You might imagine that car manufacturers only or mostly make their money through car sales — and that’s perfectly logical. But in the digital age, they’ve got far more options to make a buck.

DLT will create new potential revenue streams for manufacturers while adding a crucial layer of integrity to what is becoming an increasingly digitally-focused industry.

Change is happening at an unprecedented rate across all industries and that’s largely due to all the new tech being developed. The automotive industry seems to be sucking in all kinds of emerging technologies and spitting out radical new ideas and concepts at an incredible rate.

The rise of Distributed Ledger Technology will only add fuel to the flames. In this article we’ll build on other topics covered in this series by shedding light on where and how blockchain-related automotive services could possibly be accessed by consumers and what that may mean for manufacturers.

How it all started

Technological leaps forward for cars have historically been slow. Rewind back to 1911, and automobile companies had only just begun installing electric starters into vehicles, followed by cigarette lighters in 1925, radio in 1930, power steering in 1956, the cassette deck in 1970, and air bags in 1984.

Things started getting fancy the following year, starting with CD players in 1985, dashboard computers in 1994, and GPS navigation systems in 1995.

The focus then shifted to connectivity in the 2000s. A recent AT&T and Ericsson survey revealed that approximately 62% of US consumers are aware of the term ‘connected cars’, and consumer interest in connected cars is growing.

Modern vehicles are defining an exciting future for the automotive industry, but while all these technological developments are great news for consumers, they also add a considerable degree of complexity to what was once a relatively simple machine.

Service comes first

Many of us may be unaware, but the main source of revenue for car manufacturers has shifted and continues to shift away from the car itself, towards the services built into and around them.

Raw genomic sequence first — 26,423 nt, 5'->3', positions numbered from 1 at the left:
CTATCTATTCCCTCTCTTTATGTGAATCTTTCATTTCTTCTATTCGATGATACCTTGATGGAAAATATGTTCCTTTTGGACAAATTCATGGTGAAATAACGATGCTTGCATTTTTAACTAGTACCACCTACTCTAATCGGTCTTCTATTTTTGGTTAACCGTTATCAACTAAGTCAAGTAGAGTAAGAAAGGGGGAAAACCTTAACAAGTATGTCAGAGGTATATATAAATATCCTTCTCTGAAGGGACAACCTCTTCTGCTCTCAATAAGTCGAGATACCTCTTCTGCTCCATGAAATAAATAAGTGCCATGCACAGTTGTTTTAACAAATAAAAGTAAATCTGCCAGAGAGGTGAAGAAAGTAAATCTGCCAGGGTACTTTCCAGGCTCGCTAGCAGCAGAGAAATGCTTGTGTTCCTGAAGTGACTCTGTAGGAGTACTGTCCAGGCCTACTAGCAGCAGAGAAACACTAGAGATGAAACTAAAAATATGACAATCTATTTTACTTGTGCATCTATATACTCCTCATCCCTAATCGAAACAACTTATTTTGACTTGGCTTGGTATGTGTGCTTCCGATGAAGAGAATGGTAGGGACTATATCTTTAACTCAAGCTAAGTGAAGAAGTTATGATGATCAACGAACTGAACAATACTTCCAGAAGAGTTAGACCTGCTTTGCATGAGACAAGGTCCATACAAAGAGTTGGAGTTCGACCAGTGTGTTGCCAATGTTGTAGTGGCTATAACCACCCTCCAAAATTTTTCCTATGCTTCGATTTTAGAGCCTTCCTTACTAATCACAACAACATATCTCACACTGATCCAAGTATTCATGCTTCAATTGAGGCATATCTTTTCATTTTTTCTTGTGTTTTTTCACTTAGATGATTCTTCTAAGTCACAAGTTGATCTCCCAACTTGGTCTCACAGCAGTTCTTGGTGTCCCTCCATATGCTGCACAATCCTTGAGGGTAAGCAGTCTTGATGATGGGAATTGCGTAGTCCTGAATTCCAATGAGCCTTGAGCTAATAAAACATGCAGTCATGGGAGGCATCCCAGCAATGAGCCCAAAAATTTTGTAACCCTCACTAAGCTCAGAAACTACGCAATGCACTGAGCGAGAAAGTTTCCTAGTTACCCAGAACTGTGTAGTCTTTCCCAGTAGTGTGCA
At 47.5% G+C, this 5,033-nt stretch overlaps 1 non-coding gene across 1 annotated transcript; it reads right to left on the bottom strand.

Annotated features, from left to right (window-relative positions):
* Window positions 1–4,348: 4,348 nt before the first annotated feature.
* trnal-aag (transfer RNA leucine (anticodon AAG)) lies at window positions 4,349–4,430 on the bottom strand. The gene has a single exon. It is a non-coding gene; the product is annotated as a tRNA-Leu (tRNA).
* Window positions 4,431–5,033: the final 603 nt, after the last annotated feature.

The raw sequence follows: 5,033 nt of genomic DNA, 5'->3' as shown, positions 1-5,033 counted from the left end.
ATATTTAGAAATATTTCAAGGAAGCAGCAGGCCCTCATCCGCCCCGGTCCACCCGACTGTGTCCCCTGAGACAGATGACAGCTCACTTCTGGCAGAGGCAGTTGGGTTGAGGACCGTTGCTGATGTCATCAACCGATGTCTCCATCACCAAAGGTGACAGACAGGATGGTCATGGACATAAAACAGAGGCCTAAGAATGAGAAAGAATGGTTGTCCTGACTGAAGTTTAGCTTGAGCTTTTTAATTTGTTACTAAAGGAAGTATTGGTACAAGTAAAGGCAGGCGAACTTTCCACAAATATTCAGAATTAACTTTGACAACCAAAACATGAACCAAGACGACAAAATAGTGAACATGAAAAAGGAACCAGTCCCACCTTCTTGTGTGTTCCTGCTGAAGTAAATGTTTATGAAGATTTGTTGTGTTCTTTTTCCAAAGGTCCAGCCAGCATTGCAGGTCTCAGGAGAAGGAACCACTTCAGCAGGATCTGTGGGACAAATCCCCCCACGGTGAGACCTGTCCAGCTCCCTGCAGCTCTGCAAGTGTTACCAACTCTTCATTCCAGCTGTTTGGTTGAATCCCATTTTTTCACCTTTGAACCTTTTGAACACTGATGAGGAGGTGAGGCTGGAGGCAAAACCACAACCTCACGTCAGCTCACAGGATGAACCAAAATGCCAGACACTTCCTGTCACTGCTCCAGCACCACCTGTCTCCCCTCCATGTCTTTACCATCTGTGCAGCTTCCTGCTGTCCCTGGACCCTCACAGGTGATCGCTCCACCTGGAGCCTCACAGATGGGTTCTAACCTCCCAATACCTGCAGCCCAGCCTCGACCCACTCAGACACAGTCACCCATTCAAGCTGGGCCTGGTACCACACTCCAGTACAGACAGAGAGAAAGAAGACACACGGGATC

In fact, many believe using unit sales to determine market share is an outdated process. What this means is that not only do modern, connected cars generate more revenue initially, they continue to do so over their entire lifecycle.

This shift now means that the value of a customer has taken on another dimension. The services a customer makes use of as well as the data they use, need and create is now a core focal point. As DLT begins to merge with connected cars we could begin to see further diversification of manufacturer’s potential revenue streams.

Marketplaces will allow companies to offer a range of services directly to the consumer, from repairs through to all kinds of customised services. Here‘s what we can expect from these car marketplaces:

  • Car Passports: The entire car history could be put on the blockchain, including title transfers, vehicle tracking, retailing and leasing, as well as insurance. This digital identity can then be used on marketplaces to acquire products, avail services or even buy and sell secondhand cars.
  • Tailored individual options: Companies will be able to provide personalised services to car owners, all at reasonable prices.
  • Repair: Car owners can determine the need to replace consumables using insights about past replacements and vehicle usage. They will also be able to locate authorised and reliable service stations and read reviews and feedback from others as a marketplace service.
  • Spare parts: Owners can not only authenticate the spare parts for their vehicles using the reliability that blockchain offers, but companies will have the option of putting up the technical readouts of car parts that can be 3D printed on location, offered through the marketplace.
  • Vehicle data: The permeance and accessibility of the vehicle information in these marketplaces will establish trust between the different parties in the ecosystem.

The connected smart cars of the future will generate unforeseen amount of data. Data producers will want to turn their information into public assets that not only help create better products, but improved services and experiences. Marketplaces will serve as platforms that benefit both consumers and manufacturers.

Cars will soon be a seamless extension of their owner’s lifestyle, while manufacturers and service providers will be able to deliver superior brand experiences by targeting and optimising their services.

Secure information exchange

Automakers have been looking at the blockchain for consolidating information. The current method is spread across different information systems by car manufacturers, insurers, and repair shops, which store information about customers and their vehicles.

Distributed ledgers can be used to create decentralised platforms on the blockchain serving as marketplaces that will help people buy and sell vehicles and vehicle related services in a transparent, secure and trustworthy manner.

All participants in these marketplaces become stakeholders in the automobile industry and can partake simultaneously as data producers and consumers in a cycle of value sharing and creation. Car data therefore becomes a public asset. And cars, moving hubs of information.